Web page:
PREDICTION: After spending the week as the slightest of underdogs, somewhere between a pick’em and faded by 1.5 points, the Irish became 2.5-point underdogs on Friday. That minimal move stands out only in that if the spread reaches three points, obviously that will look more like a plausible football score. Anything less than three speaks more to a version of a lopsided pick’em.

The combined points total Over/Under of 55.5 argues for a final score of 28-27 or so, and for Notre Dame, either one of those numbers would be a season-high in points.

Of the two mismatches this afternoon, though, the wonder may not be about the Irish offense. Increasingly, offenses have the advantage in modern college football. When a lackluster offense (Notre Dame’s) meets a porous defense (North Carolina’s), it is valid to assume the offense will manufacture its way to a respectable showing.

When a stout defense (the Irish) meets a dynamic offense (the Tar Heels), however, such scheming may not be enough. And in one particular area, Notre Dame will have an advantage today.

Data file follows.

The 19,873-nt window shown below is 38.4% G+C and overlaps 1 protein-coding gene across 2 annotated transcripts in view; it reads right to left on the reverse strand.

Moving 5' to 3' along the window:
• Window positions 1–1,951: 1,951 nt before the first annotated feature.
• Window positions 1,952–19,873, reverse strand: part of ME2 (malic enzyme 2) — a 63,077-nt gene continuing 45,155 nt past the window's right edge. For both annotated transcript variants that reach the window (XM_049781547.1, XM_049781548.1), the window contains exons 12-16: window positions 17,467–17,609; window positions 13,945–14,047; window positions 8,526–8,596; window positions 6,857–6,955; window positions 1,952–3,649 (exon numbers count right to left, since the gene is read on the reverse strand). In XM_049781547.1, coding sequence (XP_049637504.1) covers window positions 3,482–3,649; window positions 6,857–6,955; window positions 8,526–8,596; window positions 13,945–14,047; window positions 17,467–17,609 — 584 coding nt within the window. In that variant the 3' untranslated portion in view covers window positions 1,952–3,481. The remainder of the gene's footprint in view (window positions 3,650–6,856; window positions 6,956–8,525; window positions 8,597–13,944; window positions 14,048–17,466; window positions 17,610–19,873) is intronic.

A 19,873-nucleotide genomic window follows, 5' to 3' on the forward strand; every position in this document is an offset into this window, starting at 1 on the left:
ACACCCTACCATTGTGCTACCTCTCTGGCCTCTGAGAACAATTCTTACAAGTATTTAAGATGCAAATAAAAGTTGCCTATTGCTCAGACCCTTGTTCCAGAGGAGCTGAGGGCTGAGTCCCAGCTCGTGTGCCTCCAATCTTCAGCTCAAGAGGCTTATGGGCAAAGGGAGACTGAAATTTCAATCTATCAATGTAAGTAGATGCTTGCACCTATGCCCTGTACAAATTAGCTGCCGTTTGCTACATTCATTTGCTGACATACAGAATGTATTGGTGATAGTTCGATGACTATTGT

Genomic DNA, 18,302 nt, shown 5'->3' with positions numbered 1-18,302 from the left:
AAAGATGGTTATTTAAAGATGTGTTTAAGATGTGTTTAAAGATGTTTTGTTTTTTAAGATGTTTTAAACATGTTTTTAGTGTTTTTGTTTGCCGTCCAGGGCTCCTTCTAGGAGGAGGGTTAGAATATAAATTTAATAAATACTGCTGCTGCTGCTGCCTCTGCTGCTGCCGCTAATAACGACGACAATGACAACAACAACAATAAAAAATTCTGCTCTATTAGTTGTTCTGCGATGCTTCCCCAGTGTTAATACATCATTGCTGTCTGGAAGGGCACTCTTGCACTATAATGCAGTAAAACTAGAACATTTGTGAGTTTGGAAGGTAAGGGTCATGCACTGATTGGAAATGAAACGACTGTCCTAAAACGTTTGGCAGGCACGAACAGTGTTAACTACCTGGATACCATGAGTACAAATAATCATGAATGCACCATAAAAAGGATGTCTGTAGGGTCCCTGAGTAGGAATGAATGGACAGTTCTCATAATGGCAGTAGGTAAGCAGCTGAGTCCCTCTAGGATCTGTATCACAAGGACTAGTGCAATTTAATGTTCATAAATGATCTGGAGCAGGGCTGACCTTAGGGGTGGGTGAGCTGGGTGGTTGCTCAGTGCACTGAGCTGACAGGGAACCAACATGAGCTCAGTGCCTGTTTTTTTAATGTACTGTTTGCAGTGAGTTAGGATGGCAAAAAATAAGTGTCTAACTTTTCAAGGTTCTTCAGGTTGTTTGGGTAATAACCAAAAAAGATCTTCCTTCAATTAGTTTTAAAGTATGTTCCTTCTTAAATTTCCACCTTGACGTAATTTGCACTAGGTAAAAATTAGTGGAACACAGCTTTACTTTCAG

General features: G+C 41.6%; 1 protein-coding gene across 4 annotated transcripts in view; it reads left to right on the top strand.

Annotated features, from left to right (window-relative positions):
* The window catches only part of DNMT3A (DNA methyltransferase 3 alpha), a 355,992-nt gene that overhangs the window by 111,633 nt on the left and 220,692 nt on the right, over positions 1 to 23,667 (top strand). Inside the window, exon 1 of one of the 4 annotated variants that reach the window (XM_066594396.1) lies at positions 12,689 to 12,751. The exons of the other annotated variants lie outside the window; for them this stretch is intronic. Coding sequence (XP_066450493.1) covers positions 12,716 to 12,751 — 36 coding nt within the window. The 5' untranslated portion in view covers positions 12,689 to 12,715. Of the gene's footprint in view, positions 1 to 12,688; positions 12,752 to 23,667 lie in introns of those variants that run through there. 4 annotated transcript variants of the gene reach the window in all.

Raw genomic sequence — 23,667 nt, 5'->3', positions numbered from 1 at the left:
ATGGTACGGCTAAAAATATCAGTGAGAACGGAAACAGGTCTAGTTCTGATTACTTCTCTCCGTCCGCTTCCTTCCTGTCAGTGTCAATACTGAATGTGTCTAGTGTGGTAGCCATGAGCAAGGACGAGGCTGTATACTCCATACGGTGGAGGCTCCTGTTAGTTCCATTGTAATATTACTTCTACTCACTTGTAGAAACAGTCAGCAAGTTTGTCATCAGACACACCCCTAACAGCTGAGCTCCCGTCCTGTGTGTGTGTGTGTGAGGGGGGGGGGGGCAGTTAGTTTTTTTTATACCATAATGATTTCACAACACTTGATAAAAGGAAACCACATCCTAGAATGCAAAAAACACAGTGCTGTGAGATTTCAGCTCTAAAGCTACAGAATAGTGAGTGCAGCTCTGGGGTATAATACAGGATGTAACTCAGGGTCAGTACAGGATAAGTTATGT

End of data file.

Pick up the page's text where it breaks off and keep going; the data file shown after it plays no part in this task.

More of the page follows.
North Carolina gave up 49 sacks last season. Think about how many that is. Nearly four times per game, Sam Howell was brought down for a loss when intending to pass. Returning much of that offensive line obviously would not bode well for the Tar Heels, and fortunately for them, only 1.5 of those starters still man that line, left tackle Asim Richards (two-year starter) and left guard Ed Montilus (six starts in 2020, eight in 2019). To supplement them, North Carolina found a Harvard transfer, a Miami transfer and is still trying to figure out its right guard situation.

Nonetheless, the Tar Heels have given up six sacks in their last two games, and only one of those came on a clear passing down (a 3rd-and-5). The Sun Belt defensive lines did not have their ears pinned back to get to Maye. They just beat the North Carolina offensive line. One of those came on a 4th-and-2, when Maye needed to make a better read of the situation.

Notre Dame’s defensive line should feast, particularly after racking up four sacks in the fourth quarter against Cal. More dramatically, when the Irish defensive line feasts, it does so decisively. Of the 10 sacks from the Notre Dame defense this season, the opposition managed to move the chains afterward on that possession a grand total of zero times.

Sacks are somewhat underrated in today’s game. They not only cost an offense a down, they also obviously cost yardage. Duh. But what they do beyond that is turn an offense one-dimensional on any subsequent down, a dimension that has just been sowed with doubt.

Of the 10 Irish sacks, only five were on clear passing downs. Five came in the flow of a productive or newfound possession. They then rendered those possessions all-but dead on arrival.